A software flaw is believed to be the reason behind Federal Aviation Administration (FAA) systems failures that led to thousands of flights across the US being either delayed or grounded.
The Notam (Notice to Air Missions) system, which keeps pilots and other airport staff updated about aviation hazards and airport facilities, stopped processing information on Wednesday.
Over 10,000 flights were delayed and more than 1,300 cancelled, according to FlightAware, in the first national grounding of flights in about two decades.
Major carriers, including Southwest Airlines, United Airlines, Delta Air Lines and American Airlines, reported nearly 40 per cent of their flights being delayed or cancelled on Wednesday.
The FAA said preliminary findings traced the cause to a “damaged database file”, ruling out earlier speculation of a cyberattack. The same file reportedly corrupted both the main system and its backup.
An engineer “replaced one file with another" without realising the mistake, according to a senior official briefed on the internal review.
The person who made the error did not realise what was happening as systems began to collapse, the officer told ABC News.
“It was an honest mistake that cost the country millions."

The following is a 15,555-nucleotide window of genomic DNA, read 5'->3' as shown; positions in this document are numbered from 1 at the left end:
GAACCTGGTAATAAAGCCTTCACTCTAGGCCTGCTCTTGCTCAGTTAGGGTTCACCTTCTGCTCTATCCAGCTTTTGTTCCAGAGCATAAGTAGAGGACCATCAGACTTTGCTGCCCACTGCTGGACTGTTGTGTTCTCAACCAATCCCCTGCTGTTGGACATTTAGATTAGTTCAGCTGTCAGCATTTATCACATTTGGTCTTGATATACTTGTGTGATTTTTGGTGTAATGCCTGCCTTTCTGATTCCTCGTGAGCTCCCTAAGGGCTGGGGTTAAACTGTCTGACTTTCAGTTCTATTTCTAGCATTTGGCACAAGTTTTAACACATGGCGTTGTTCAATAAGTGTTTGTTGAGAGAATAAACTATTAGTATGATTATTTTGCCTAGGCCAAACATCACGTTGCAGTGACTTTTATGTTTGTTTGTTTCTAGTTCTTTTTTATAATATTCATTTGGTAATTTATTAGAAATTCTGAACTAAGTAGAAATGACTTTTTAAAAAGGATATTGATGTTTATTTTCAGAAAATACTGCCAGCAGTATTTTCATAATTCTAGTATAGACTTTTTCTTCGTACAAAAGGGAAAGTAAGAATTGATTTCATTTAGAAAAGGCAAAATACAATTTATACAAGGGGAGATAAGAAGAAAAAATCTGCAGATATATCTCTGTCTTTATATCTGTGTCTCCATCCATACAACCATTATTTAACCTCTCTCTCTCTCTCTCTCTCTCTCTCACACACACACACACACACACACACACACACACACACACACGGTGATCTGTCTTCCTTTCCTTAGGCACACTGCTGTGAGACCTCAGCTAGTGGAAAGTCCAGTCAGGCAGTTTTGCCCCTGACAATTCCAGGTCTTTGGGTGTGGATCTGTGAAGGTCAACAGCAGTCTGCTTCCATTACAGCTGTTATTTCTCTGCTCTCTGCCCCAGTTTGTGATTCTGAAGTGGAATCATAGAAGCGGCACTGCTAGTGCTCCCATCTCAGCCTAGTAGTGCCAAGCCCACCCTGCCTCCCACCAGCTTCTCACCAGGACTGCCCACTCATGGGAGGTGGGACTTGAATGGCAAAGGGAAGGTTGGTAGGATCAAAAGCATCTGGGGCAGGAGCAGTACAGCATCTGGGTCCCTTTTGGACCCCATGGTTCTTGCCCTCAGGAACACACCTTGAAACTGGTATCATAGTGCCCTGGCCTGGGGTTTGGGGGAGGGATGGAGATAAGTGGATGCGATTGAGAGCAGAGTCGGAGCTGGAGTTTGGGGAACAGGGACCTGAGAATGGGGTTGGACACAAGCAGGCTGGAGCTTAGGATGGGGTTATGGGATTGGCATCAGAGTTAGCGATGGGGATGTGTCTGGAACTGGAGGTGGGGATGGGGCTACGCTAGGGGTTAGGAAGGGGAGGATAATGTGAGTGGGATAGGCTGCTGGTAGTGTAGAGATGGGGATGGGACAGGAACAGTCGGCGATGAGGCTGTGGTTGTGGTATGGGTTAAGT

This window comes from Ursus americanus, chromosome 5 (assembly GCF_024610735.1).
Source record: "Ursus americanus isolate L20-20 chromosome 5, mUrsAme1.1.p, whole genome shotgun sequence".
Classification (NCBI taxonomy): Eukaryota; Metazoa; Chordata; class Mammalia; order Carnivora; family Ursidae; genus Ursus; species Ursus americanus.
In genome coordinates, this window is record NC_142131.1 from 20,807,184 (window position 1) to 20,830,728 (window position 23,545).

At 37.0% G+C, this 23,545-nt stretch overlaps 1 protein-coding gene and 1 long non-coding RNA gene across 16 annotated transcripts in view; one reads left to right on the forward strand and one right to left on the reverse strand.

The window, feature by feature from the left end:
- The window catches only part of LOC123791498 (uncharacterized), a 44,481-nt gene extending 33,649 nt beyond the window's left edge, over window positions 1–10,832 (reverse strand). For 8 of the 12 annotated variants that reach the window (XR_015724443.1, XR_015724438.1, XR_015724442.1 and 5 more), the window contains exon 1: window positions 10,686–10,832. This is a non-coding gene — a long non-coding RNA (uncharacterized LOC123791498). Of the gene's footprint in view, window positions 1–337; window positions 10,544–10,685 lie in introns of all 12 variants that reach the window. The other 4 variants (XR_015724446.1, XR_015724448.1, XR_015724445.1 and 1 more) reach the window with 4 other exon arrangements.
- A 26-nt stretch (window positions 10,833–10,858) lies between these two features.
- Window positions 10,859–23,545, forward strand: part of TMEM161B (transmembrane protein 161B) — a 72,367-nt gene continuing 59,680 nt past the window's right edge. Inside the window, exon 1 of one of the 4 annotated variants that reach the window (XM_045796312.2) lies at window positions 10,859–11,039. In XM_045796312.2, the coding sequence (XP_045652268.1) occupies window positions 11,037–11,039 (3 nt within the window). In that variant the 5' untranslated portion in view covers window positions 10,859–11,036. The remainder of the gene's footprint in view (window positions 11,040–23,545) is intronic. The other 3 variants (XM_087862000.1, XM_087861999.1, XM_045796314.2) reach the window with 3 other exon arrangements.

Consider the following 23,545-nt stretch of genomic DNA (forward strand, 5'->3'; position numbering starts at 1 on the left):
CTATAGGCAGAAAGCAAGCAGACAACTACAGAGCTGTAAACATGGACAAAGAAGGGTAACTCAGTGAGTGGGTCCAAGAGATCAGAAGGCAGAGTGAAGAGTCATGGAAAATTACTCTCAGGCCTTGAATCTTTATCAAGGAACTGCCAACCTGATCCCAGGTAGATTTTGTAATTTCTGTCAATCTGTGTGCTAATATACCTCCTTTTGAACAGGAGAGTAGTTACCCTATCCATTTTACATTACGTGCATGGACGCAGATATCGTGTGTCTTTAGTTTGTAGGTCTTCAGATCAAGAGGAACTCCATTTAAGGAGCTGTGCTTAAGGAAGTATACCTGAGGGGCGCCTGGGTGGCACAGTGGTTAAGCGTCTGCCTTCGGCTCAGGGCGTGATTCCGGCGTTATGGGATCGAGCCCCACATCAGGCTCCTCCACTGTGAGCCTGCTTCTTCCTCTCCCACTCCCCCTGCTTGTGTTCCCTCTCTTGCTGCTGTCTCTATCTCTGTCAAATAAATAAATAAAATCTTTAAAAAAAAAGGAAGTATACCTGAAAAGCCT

Officials at the FAA added that they were working to “further pinpoint the causes” so the issue could be avoided in the future.
Transportation secretary Pete Buttigieg said the ground stop was the “right call” to make sure messages were getting sent correctly and there was no direct evidence of a cyberattack.
“When there’s an issue in the FAA that needs to be looked at, we’re gonna own it, same way we asked the airlines to own their companies and operations,” Mr Buttigieg told CNN.
A backup system went into effect on Tuesday but questions were raised about its performance, which led to a complete reboot of the system and prompted the FAA to issue the ground stop. It was lifted just before 9am EST.
Although flight services have been restored, the delay is likely to affect traffic through Friday, said Captain Chris Torres, vice president of the Allied Pilots Association.
“This thing was lifted at 9am Eastern. That doesn’t mean the problem stops at 9am. This is going to cause ripple effects,” said Mr Torres.